module 1

 
 
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Watch the film: 'Reconciliation on Bay St.'  

Reconciliation in the workplace & economic reconciliation:

Synopsis: Produced on the heels of the Truth and Reconciliation Commission’s (TRC) final report, Reconciliation on Bay St. is the first film on economic reconciliation in Canada. While the TRC’s Call to Action #92 invites Corporate Canada to adopt the principles of reconciliation, Indigenous leaders pave the way forward towards finding concrete solutions that can help fuel economic growth and benefit the entire country. The short film features Indigenous and non-Indigenous leaders sharing their insights and a hopeful glimpse at a respectful and prosperous future.

 
 
 
 

In every module, at the bottom of the page, we will suggest bonus viewing videos from your ‘Bonus Learning’ library. Questions in the final quiz will not pertain to these bonus sections and these videos can be watched throughout this unit, or you may choose to view them at your leisure, after completing the 10 modules. Every season, more videos are being added to your bonus learning section.

 

What is Call to Action #92:

We call upon the corporate sector in Canada to adopt the United Nations Declaration on the Rights of Indigenous Peoples as a reconciliation framework and to apply its principles, norms, and standards to corporate policy and core operational activities involving Indigenous peoples and their lands and resources. This would include, but not be limited to, the following:

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  1. Commit to meaningful consultation, building respectful relationships, and obtaining the free, prior, and informed consent of Indigenous peoples before proceeding with economic development projects.

  2. Ensure that Aboriginal peoples have equitable access to jobs, training, and education opportunities in the corporate sector, and that Aboriginal communities gain long-term sustainable benefits from economic development projects.

  3. Provide education for management and staff on the history of Aboriginal peoples, including the history and legacy of residential schools, the United Nations Declaration on the Rights of Indigenous Peoples, Treaties and Aboriginal rights, Indigenous law, and Aboriginal–Crown relations. This will require skills-based training in intercultural competency, conflict resolution, human rights, and anti-racism.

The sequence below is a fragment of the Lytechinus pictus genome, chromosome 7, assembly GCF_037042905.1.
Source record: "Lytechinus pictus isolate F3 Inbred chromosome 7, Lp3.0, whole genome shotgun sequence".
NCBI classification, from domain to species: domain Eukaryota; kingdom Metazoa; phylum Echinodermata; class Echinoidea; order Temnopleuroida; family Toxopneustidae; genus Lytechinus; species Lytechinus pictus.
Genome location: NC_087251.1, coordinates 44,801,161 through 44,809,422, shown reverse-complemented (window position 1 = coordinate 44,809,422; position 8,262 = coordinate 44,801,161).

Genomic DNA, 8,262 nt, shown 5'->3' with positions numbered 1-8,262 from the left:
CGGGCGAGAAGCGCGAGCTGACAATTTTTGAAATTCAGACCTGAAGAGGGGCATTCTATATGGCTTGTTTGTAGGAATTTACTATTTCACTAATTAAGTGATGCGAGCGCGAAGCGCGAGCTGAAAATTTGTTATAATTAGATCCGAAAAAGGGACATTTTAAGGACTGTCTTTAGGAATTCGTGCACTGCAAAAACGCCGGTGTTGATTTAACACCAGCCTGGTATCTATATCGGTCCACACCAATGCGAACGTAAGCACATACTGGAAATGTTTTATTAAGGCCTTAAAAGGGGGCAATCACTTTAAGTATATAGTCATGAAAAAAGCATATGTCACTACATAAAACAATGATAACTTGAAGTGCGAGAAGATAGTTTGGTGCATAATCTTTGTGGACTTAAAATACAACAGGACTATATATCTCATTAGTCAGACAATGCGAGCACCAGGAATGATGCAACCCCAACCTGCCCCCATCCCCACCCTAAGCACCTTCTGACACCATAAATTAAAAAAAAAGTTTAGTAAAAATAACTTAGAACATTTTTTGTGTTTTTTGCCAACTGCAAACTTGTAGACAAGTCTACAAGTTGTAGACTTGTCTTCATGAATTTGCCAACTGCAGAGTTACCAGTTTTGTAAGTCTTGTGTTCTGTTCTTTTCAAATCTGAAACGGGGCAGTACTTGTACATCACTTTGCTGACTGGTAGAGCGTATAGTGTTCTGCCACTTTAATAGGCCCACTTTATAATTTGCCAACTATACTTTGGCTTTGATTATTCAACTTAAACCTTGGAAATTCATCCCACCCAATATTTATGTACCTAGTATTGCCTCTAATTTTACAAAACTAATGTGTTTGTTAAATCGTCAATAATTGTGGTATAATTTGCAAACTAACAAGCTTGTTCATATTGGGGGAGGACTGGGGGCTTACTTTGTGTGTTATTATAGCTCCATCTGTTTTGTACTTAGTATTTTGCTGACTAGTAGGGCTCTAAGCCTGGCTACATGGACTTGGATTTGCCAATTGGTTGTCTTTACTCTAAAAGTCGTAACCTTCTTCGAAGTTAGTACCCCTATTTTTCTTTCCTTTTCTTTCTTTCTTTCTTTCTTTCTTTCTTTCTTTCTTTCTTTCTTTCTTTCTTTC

Truth and Reconciliation Commission of Canada, Canada’s Residential Schools: The Final Report of the Truth and Reconciliation Commission of Canada, (2015), v6 Reconciliation, p 204


Photo Gallery From the Film:


Module Quiz

To complete Module 1: Take the quiz. These short quizzes will assist you in retaining the information you have learned. These are not graded - only the Module 10 final quiz will be. 

 
 

COMING SOON:

Extended Video Bonus Features:

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About the Toronto Premiere:

The event was held on October 16th at the King Edward Hotel in the financial district with the film premiere of, Reconciliation on Bay St. (Productions Cazabon) followed by an Indigenous panel of experts: Carol Anne Hilton, Chief Duke Peltier, Jean Paul Gladu and David Sharpe. The panel was moderated by Max Fineday with closing words by Chief Cadmus Delorme. The writer of the film, Maurice Switzer was honoured with a special gift from a Dene Elder and nine Residential School Survivors were in attendance. Proceeds from the event went towards Scholarships at First Nations University of Canada.

 
 
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